Started on: Tuesday, October 1, 2013, End date: Saturday, May 31, 2014
Project description

THE LEBANESE NATIONAL DEVELOPMENT PLAN (LNDP)

1) WHAT WERE THE CONSEQUENCES OF THE ABSENCE OF A PLAN IN LEBANON DURING THE PERIOD FROM 1995 TO DATE?

In our opinion, most of the ills that have befallen the Lebanese economy during that period: the horrendous escalation of our public debt, the low growth of our economy, the poor quality of our social services, and the degradation of our environment are, in many cases the direct result of an absence of vision and forward looking policy that a well conceived and carefully implemented NATIONAL ECONOMIC DEVELOPMENT PLAN would have generated instead.

2) WHAT WILL HAPPEN IF WE CONTINUE WITHOUT A PLAN?

In our opinion, most probably the overall economic situation will grow worse. Our Public Debt will reach $160 billion in 2022, unless some serious reforms are introduced as soon as possible. That condition may lead eventually to some serious civil disorders, unless the introduction of a NATIONAL PLAN brings an end to the anarchy by diverting all the energies toward finding some appropriate and comprehensive solution to the country's economic and social problems

3) WHAT SHOULD BE OUR NEXT STEPS?

To create a successful National Economic Development Plan we suggest adopting the following action framnework:

a.- The Plan initial build-up


We should proceed as follows:

1.-Scrutinize attentively the seven national plans that were previously formulated in Lebanon (a list of these Plans is appended at the bottom of this report) and discuss the matter at length with the experts at the CDR who developed a number of proposals in this connection.Their guidance and their advices will be useful.

2.- Examine the Plans that were created and successfully implemented in some countries like Brazil, Cyprus, Jordan and the Irish Republic. Trace and identify the causes for their success.

3.- Collect and analyze all local and foreign documents relating to these subjects in order to build up the 18 sector Plans that will make up the entire LNDP. 

b.- The enhancement of the Plans

1.- At the end of our studies, their findings should be published and the readers should be called upon to present their feedback and their recommendations.

2.- A special should be brought to seek the opinions of experts in their respective fields: the faculty teachers and the faculty graduates in economy, finance and public administration, the agricultural, industrial, and building engineers, the doctors, lawyers, and accountants, as well as IT specialists, as well as the members of Trade and Workers Associations to name but a few.All the citizens should be invited to PARTICIPATE in building and developing the LNDP

c.- The adoption of the Plan

After the Plan is completed it should be presented to the Parliamentary Commissions for study and consideration before it is transferred to the Council of Ministers for examination, discussion, and eventual adoption.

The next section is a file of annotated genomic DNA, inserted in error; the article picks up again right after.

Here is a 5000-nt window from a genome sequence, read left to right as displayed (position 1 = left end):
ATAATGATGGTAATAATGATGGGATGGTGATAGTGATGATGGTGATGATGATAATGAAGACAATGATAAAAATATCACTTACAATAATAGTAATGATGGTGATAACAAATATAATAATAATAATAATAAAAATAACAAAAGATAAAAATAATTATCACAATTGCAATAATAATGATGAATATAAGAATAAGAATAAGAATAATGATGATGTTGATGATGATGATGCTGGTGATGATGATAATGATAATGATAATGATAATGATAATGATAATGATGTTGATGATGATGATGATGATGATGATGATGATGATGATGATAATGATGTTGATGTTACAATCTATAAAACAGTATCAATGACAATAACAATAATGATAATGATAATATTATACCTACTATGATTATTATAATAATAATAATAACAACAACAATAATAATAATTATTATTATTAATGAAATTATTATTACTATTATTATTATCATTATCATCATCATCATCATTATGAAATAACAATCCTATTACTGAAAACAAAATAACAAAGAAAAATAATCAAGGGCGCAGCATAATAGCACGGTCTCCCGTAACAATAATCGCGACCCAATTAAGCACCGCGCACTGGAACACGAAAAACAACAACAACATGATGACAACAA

d.- The implementation of the Plan and its monitoring

This is the most crucial in the entire planning process. During the past 20 years, no less than fifteen different sector plans were studied and proposed by Ministers, but NONE of them was successfully implemented, and most of them lie gathering dust in the government's archives. This is all due to lack of follow-up and monitoring.

Project overall objectives

1. Focusing attention upon achieving defined objectives.
The in-depth study that will be required to develop the National Plan will allow us to  identify precisely what is going wrong in our country and how it should be rectified. It will make it possible to single out and ascertain the objectives that ought to be achieved over a definite period of time, at some specified cost.
2.        Fighting corruption The study will also expose the extent of the corruption that mines the Administration and its harmful consequences. It will reveal ways and means to fight and eradicate this  corruption.
3.        Gaining hope for a better Lebanon The National Plan, once it is formally adopted and enters its implementation phase, will  boost the morale of the population and the Civil Administration alike.
boost the morale of the population and the Civil Administration alike.
4.        Improving governance Good planning will allow the Authorities to anticipate and prevent crises rather than  rushing to solve them after they occur.
5.        Providing a platform for the 2014 parliamentary elections Probably the most valid “raison d’etre” for the National Plan is that it will provide the  voters in the June 2013 forthcoming parliamentary elections, with an action plan and a  yardstick to gauge the value of the claims and the promises of the different candidates.

Project activities

1.- We have already published the introduction to the LNDP on our blog on Google, besides our two web sites which can be accessed at http://www.cpi-lebanon.org and http://www.ma-study.net/

Project hosted by: Learning to CARE Institute
Started on: Tuesday, April 1, 2014, End date: Saturday, May 31, 2014
Project description

#000000; font-family: Times New Roman,Times,serif;">ENGAGING VOLUNTEERS

#000000; font-family: Times New Roman,Times,serif;">See information about training programs on all aspects of volunteerism offered by the Learning to CARE Institute in Lebanon, and an interest form you can use to register which training programs and initiatives you are interested in at www.learningtocare.com/training-programs.

Project overall objectives

Provide capacity of organizations and institutions to recruit and manage volunteers more effectively and have volunteers who are capable, available, reliable, and engaged.